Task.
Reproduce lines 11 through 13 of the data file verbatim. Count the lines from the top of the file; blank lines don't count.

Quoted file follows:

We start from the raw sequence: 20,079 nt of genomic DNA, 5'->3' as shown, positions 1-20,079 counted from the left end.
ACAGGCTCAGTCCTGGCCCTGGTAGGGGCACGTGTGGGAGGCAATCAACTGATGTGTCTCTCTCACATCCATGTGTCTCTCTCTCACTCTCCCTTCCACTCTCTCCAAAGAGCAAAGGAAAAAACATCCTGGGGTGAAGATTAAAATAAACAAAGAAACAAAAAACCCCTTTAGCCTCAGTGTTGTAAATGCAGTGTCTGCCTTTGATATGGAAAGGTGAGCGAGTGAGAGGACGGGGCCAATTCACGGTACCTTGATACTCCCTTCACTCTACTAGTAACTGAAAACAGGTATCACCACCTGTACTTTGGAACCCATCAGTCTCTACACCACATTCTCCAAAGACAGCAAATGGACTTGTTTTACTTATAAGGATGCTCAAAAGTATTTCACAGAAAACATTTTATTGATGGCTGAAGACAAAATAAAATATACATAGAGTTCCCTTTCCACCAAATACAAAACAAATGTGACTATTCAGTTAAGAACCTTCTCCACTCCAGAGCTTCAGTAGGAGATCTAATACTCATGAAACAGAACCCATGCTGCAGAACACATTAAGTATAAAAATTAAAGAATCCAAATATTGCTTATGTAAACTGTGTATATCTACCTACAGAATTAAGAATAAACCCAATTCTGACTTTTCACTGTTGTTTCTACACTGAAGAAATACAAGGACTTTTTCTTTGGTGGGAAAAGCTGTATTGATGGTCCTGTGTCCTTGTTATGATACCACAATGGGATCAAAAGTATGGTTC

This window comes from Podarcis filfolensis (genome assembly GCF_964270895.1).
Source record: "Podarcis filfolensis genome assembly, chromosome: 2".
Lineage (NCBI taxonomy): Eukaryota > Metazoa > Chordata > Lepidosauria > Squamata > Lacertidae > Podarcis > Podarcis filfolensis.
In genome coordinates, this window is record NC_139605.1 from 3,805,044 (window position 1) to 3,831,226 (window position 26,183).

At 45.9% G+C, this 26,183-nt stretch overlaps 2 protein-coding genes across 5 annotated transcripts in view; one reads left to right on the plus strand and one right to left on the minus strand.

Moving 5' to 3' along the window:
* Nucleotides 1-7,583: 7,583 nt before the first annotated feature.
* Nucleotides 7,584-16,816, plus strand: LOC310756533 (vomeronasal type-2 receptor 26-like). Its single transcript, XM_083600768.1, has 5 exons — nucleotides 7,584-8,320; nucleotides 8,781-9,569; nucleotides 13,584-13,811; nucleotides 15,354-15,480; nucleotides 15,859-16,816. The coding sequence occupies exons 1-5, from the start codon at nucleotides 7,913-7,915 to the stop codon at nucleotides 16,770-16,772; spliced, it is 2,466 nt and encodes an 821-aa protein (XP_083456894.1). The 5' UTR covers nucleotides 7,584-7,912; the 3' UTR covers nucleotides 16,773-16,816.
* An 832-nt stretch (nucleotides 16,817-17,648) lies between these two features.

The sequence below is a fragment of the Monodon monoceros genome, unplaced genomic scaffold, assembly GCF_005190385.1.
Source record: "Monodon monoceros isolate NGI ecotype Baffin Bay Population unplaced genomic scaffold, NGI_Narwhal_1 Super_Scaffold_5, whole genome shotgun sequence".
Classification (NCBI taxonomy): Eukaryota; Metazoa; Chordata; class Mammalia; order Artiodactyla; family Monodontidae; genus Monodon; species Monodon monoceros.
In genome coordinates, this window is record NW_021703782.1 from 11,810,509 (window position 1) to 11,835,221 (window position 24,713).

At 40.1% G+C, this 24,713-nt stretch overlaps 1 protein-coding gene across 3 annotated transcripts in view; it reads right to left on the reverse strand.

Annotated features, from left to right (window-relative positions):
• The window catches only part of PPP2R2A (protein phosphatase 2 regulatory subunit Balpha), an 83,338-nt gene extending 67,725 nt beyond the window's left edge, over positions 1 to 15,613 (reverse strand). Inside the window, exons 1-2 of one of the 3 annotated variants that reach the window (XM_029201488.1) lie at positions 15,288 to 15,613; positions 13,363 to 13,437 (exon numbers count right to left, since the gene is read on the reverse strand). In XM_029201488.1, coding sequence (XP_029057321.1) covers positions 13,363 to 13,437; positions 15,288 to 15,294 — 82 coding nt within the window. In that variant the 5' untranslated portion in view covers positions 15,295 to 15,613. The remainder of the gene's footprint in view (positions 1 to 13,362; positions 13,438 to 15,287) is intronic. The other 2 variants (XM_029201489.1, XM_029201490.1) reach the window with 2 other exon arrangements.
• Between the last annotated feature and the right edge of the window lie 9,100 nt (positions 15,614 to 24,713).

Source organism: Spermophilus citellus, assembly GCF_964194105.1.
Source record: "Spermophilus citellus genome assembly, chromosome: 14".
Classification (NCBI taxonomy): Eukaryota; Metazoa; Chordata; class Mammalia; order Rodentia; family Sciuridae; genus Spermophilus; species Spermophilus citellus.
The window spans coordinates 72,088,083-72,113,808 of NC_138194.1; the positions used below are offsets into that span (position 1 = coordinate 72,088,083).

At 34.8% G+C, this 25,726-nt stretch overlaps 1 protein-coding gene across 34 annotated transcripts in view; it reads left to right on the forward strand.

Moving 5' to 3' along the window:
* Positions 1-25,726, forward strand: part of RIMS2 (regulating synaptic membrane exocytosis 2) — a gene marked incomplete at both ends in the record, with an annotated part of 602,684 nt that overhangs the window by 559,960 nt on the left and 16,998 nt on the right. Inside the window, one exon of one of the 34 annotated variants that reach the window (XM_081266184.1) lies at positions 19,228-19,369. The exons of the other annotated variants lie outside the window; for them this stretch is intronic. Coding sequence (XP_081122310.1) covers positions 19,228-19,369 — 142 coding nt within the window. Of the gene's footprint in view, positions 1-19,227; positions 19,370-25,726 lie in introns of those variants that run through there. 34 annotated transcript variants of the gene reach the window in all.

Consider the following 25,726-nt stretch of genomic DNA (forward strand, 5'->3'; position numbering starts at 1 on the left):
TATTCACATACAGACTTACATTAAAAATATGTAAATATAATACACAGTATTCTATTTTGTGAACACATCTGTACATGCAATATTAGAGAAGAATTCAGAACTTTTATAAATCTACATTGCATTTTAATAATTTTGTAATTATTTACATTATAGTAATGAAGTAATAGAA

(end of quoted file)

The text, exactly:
* An 832-nt stretch (nucleotides 16,817-17,648) lies between these two features.

The sequence below is a fragment of the Monodon monoceros genome, unplaced genomic scaffold, assembly GCF_005190385.1.
Source record: "Monodon monoceros isolate NGI ecotype Baffin Bay Population unplaced genomic scaffold, NGI_Narwhal_1 Super_Scaffold_5, whole genome shotgun sequence".